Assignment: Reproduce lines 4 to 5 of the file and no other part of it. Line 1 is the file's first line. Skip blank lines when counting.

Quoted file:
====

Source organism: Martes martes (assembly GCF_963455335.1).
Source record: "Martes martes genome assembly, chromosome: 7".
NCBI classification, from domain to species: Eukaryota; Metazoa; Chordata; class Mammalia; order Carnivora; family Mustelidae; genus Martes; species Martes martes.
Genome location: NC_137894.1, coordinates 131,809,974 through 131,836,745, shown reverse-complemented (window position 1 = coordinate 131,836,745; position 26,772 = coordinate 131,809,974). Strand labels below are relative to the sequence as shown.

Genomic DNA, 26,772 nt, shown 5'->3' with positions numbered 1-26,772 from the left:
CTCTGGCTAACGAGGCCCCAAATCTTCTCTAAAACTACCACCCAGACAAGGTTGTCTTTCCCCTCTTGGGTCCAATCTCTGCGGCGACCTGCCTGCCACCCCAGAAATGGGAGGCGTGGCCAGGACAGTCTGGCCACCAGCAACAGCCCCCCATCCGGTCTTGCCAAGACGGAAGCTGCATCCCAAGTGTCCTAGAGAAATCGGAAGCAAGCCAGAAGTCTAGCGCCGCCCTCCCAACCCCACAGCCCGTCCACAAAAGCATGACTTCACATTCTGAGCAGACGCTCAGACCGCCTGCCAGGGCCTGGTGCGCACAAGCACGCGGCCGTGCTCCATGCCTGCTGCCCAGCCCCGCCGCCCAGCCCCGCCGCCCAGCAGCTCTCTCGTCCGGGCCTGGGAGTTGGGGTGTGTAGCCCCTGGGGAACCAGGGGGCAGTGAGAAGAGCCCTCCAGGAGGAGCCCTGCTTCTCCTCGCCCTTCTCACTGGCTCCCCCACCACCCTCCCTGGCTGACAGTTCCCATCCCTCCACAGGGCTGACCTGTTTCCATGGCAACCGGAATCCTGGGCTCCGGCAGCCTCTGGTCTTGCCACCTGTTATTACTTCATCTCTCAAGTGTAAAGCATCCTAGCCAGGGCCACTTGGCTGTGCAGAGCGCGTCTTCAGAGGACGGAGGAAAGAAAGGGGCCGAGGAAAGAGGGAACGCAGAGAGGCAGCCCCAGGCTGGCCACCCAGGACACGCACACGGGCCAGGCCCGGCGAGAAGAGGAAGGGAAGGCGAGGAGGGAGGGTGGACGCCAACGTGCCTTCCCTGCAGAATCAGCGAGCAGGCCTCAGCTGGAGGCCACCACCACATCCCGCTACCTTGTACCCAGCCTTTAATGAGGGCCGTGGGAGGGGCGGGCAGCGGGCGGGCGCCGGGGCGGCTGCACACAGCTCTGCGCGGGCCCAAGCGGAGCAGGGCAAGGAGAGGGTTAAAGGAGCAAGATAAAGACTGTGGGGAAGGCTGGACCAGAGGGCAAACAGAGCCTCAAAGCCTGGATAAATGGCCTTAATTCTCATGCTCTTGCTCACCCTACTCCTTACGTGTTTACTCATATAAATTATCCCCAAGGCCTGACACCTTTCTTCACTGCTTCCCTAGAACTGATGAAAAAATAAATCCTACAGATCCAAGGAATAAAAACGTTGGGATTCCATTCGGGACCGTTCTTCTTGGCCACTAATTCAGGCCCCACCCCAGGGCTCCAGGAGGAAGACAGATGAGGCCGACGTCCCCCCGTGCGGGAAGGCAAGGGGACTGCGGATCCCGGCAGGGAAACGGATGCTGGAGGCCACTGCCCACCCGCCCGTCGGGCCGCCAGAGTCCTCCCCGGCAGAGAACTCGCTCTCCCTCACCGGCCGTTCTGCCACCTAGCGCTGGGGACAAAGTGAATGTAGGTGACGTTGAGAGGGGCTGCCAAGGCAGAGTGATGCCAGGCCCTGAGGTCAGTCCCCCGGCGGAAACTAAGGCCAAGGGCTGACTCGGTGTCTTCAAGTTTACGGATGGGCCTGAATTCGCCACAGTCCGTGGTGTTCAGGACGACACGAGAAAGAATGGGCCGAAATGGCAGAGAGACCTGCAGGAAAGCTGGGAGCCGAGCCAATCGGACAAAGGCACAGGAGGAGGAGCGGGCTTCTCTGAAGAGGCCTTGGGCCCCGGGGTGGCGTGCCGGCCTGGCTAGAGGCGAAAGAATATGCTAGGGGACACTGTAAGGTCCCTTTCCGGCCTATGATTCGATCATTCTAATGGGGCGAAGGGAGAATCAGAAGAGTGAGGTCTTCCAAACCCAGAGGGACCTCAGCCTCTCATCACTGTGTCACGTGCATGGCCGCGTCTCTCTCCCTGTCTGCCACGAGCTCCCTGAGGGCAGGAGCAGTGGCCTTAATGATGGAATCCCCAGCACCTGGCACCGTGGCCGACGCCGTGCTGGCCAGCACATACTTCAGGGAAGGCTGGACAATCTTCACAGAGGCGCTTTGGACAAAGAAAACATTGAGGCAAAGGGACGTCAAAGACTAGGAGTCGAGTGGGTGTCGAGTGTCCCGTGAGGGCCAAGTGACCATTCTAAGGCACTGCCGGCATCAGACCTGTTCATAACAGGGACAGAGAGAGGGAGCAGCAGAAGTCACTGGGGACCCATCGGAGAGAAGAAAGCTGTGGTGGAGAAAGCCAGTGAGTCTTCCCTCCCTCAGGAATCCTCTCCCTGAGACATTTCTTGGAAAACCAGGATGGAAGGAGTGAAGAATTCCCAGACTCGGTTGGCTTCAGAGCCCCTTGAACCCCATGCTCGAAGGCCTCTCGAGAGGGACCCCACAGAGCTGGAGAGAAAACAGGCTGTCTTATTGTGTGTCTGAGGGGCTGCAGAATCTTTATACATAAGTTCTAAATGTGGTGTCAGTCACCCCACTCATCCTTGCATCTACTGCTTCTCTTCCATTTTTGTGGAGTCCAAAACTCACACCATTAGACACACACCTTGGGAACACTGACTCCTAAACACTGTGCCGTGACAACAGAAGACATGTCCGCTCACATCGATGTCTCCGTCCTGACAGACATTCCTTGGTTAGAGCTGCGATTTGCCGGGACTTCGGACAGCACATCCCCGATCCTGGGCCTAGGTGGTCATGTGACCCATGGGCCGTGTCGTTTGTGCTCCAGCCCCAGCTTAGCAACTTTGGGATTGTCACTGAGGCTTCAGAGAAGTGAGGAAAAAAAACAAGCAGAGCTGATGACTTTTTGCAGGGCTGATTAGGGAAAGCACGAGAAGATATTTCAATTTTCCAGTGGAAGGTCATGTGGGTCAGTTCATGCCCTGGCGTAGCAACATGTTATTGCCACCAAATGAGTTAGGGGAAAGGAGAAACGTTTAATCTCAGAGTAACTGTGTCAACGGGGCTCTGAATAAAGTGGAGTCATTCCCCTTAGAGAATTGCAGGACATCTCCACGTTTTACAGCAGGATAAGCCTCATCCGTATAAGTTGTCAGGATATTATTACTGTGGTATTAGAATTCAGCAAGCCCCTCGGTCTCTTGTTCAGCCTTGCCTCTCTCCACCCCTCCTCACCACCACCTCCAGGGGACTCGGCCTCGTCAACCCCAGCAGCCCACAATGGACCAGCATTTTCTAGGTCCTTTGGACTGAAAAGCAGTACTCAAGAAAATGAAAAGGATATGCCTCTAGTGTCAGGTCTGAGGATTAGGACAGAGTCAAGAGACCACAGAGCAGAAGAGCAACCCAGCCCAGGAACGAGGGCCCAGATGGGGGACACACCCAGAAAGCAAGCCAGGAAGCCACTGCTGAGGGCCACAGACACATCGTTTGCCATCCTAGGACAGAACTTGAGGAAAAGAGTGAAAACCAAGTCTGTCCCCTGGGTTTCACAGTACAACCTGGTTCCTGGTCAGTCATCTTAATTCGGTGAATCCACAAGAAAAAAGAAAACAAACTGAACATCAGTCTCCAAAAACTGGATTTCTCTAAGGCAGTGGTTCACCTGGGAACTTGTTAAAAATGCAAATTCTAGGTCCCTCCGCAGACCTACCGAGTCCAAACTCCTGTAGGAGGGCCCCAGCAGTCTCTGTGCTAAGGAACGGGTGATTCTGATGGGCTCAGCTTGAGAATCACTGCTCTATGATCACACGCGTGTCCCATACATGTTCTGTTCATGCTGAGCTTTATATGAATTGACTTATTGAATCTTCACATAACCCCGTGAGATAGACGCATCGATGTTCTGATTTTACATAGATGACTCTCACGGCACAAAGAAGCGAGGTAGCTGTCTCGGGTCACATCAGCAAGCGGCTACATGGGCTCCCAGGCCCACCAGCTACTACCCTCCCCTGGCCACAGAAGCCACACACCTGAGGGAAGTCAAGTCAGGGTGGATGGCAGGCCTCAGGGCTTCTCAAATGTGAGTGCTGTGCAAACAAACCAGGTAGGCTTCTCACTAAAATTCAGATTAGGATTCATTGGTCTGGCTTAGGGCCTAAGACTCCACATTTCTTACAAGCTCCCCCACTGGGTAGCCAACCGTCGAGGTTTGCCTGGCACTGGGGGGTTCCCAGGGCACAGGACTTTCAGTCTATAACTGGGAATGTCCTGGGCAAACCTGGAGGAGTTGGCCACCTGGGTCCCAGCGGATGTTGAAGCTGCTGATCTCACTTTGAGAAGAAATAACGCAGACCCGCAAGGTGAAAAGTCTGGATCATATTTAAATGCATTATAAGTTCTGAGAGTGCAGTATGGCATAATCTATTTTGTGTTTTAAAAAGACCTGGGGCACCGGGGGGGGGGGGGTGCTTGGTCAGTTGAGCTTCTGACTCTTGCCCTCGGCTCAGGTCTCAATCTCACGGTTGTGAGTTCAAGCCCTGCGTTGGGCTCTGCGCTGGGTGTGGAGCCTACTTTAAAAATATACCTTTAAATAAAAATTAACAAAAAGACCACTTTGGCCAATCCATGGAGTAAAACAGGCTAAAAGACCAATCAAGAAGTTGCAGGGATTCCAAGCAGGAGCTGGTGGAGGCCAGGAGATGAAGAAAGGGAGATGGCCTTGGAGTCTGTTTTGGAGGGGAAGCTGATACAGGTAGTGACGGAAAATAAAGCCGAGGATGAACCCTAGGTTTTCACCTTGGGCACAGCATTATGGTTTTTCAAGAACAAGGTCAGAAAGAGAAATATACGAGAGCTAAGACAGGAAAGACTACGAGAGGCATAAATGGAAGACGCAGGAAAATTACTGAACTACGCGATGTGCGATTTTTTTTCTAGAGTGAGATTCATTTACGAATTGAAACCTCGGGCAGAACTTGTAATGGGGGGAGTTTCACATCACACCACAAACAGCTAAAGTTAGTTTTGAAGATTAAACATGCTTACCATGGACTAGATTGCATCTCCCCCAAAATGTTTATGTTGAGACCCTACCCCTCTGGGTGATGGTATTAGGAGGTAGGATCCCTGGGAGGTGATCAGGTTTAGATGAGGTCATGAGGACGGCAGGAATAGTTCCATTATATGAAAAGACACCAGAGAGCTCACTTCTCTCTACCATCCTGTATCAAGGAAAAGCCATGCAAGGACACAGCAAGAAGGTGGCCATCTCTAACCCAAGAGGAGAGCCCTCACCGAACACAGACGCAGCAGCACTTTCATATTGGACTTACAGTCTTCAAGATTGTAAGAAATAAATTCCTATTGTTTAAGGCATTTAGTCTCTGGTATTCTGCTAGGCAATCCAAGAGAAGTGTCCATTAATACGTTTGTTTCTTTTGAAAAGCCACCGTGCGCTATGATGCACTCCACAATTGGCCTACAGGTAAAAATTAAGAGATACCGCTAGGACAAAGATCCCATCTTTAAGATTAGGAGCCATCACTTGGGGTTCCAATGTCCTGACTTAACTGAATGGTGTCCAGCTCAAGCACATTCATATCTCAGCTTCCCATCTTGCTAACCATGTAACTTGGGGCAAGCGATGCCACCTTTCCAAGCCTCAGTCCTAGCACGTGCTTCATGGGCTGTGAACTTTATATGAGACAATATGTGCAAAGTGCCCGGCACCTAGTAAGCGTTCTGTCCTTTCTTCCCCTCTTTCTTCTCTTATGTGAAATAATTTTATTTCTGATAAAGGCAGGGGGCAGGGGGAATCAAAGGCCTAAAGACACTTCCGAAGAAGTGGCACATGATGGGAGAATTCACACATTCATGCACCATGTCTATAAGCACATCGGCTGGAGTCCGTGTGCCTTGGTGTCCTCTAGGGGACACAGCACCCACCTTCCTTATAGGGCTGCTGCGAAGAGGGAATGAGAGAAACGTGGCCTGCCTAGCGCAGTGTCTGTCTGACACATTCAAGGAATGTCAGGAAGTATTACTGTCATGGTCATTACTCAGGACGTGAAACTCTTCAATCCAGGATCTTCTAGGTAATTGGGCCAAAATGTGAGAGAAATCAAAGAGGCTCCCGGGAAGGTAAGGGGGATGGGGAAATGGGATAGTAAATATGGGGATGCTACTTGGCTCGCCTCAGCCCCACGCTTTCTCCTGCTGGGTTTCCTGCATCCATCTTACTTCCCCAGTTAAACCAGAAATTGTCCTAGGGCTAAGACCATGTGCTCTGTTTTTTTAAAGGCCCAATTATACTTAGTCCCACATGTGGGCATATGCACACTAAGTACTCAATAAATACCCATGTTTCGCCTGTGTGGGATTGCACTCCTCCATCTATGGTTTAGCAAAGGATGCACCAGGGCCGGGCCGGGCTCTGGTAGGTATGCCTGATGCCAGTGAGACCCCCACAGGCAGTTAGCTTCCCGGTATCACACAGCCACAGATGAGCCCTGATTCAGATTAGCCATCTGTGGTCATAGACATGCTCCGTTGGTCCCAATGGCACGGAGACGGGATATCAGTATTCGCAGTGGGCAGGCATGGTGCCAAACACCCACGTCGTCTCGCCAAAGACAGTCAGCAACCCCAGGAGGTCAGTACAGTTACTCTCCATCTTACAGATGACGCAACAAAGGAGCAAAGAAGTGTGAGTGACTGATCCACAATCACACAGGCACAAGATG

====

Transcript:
Genome location: NC_137894.1, coordinates 131,809,974 through 131,836,745, shown reverse-complemented (window position 1 = coordinate 131,836,745; position 26,772 = coordinate 131,809,974). Strand labels below are relative to the sequence as shown.

Genomic DNA, 26,772 nt, shown 5'->3' with positions numbered 1-26,772 from the left: